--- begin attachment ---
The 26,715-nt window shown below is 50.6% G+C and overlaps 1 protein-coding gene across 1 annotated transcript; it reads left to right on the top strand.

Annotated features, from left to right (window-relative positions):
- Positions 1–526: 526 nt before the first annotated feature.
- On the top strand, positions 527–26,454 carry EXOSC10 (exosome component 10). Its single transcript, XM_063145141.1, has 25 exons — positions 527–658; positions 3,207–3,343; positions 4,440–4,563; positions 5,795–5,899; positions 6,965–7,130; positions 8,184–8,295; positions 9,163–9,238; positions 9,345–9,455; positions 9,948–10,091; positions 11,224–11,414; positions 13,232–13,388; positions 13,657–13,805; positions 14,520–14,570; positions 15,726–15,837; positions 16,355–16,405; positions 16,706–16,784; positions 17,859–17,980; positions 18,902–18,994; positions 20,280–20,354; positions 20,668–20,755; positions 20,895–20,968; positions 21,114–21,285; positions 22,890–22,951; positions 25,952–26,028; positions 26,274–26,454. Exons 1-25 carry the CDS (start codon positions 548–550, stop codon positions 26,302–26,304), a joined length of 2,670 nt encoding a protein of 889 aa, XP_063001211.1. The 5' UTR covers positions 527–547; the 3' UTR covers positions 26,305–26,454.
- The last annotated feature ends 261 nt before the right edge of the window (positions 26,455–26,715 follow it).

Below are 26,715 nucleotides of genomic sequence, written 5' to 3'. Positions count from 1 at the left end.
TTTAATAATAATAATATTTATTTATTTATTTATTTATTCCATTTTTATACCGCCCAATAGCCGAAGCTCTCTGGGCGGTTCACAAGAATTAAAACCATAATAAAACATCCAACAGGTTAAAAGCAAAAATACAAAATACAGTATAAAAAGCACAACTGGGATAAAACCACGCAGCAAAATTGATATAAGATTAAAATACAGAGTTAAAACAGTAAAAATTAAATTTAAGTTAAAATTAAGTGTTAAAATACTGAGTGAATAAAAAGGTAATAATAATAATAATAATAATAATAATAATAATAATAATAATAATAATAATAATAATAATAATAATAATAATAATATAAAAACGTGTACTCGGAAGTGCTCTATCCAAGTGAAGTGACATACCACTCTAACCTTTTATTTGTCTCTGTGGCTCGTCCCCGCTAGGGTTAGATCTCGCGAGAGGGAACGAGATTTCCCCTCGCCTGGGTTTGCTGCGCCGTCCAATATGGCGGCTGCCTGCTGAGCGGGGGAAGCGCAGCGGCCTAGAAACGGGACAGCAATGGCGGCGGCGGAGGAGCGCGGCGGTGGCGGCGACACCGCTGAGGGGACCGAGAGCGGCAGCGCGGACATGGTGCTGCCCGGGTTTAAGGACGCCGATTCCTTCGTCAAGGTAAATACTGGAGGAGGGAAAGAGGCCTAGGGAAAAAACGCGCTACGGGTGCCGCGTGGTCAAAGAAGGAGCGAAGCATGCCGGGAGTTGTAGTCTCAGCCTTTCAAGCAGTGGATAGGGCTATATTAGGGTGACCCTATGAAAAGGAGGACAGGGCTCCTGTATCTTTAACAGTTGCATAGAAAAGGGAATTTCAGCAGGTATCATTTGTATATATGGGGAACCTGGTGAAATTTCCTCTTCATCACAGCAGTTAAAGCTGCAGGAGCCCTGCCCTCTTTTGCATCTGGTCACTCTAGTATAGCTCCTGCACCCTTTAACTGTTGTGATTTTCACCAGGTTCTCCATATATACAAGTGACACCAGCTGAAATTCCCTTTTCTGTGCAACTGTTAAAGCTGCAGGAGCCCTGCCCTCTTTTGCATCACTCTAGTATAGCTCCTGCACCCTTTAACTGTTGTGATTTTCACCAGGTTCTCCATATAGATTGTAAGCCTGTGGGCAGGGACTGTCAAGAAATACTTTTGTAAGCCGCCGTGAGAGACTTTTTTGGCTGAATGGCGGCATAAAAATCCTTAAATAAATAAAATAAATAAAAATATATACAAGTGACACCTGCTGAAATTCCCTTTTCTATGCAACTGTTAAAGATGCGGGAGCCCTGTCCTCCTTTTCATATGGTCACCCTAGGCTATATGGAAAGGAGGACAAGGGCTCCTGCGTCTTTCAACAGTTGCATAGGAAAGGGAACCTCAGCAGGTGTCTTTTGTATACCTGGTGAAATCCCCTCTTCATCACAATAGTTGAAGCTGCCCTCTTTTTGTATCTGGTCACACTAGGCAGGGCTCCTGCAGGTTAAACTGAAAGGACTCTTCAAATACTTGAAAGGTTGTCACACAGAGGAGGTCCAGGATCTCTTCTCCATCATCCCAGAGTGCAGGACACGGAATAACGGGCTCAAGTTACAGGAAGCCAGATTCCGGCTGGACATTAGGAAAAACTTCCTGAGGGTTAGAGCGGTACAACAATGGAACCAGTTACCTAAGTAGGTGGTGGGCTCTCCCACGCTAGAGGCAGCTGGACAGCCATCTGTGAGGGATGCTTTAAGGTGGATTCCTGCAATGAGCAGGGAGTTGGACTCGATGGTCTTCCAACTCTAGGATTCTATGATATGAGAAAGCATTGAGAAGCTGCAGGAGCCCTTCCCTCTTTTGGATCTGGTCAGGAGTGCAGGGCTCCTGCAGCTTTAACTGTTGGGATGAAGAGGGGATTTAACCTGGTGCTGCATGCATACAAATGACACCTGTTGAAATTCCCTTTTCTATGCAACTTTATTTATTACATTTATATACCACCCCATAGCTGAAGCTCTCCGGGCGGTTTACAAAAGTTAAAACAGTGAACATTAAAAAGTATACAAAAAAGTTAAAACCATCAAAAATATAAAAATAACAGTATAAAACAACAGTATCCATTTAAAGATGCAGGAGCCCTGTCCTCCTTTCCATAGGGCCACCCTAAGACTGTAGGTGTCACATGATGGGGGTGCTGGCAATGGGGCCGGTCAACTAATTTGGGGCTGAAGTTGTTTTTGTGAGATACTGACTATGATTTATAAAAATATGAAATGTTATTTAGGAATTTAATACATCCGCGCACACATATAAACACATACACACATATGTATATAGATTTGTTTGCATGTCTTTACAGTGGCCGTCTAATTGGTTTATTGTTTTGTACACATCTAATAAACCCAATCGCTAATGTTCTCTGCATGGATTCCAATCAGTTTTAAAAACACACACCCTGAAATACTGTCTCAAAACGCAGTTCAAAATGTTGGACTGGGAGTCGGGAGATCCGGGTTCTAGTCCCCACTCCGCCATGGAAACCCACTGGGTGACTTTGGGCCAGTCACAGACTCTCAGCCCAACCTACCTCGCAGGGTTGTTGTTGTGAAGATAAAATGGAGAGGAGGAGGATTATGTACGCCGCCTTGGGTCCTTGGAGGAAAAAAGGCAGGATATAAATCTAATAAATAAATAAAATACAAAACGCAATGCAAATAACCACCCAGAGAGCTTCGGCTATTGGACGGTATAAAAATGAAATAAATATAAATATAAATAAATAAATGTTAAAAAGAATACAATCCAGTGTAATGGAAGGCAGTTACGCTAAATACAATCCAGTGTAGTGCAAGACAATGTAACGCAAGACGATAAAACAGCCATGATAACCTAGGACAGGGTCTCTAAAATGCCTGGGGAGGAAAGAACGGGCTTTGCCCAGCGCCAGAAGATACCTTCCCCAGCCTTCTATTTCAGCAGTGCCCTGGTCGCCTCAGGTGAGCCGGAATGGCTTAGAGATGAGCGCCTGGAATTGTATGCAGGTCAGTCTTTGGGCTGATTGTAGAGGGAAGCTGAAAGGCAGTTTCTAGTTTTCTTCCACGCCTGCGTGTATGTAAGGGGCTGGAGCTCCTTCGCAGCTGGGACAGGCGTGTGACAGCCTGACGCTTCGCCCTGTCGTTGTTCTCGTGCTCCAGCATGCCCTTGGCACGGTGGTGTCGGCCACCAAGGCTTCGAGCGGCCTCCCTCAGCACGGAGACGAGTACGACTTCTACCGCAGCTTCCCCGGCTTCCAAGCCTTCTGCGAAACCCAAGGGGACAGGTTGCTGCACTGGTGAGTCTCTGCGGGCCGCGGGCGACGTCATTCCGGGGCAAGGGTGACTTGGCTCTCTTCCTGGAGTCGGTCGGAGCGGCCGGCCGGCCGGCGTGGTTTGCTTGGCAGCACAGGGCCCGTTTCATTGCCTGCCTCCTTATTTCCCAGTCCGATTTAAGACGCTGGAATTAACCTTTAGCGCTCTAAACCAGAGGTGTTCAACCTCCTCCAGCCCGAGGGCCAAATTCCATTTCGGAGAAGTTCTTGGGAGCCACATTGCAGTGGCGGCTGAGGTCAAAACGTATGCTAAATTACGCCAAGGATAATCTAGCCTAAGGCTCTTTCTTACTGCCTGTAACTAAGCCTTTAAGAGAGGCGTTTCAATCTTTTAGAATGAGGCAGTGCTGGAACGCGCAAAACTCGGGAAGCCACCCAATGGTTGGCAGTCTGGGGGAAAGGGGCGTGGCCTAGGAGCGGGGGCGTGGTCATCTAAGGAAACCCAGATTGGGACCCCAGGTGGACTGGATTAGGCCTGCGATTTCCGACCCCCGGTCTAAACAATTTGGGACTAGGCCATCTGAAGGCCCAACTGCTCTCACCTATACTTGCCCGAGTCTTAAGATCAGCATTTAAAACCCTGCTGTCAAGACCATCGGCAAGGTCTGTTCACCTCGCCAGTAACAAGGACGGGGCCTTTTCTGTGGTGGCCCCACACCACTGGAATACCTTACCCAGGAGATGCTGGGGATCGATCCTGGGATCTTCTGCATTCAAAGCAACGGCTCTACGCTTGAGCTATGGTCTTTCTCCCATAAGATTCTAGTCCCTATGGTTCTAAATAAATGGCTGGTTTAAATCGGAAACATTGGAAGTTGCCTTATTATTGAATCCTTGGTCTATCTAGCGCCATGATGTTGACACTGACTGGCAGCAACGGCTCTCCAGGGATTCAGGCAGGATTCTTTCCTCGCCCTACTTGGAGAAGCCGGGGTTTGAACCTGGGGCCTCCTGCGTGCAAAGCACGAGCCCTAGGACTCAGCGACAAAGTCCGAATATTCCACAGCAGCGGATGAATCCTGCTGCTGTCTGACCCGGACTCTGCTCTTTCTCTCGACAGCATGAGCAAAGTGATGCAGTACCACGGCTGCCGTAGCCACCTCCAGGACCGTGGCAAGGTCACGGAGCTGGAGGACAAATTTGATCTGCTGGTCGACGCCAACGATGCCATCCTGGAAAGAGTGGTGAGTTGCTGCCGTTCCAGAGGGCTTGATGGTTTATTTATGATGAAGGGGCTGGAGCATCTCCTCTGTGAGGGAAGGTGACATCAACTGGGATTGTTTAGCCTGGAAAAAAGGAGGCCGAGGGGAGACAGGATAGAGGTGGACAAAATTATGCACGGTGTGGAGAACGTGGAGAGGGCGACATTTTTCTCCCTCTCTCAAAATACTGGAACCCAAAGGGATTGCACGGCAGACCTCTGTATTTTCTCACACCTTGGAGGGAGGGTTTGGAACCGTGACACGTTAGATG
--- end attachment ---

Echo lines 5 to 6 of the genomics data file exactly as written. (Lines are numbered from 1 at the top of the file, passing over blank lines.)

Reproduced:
- The last annotated feature ends 261 nt before the right edge of the window (positions 26,455–26,715 follow it).

Below are 26,715 nucleotides of genomic sequence, written 5' to 3'. Positions count from 1 at the left end.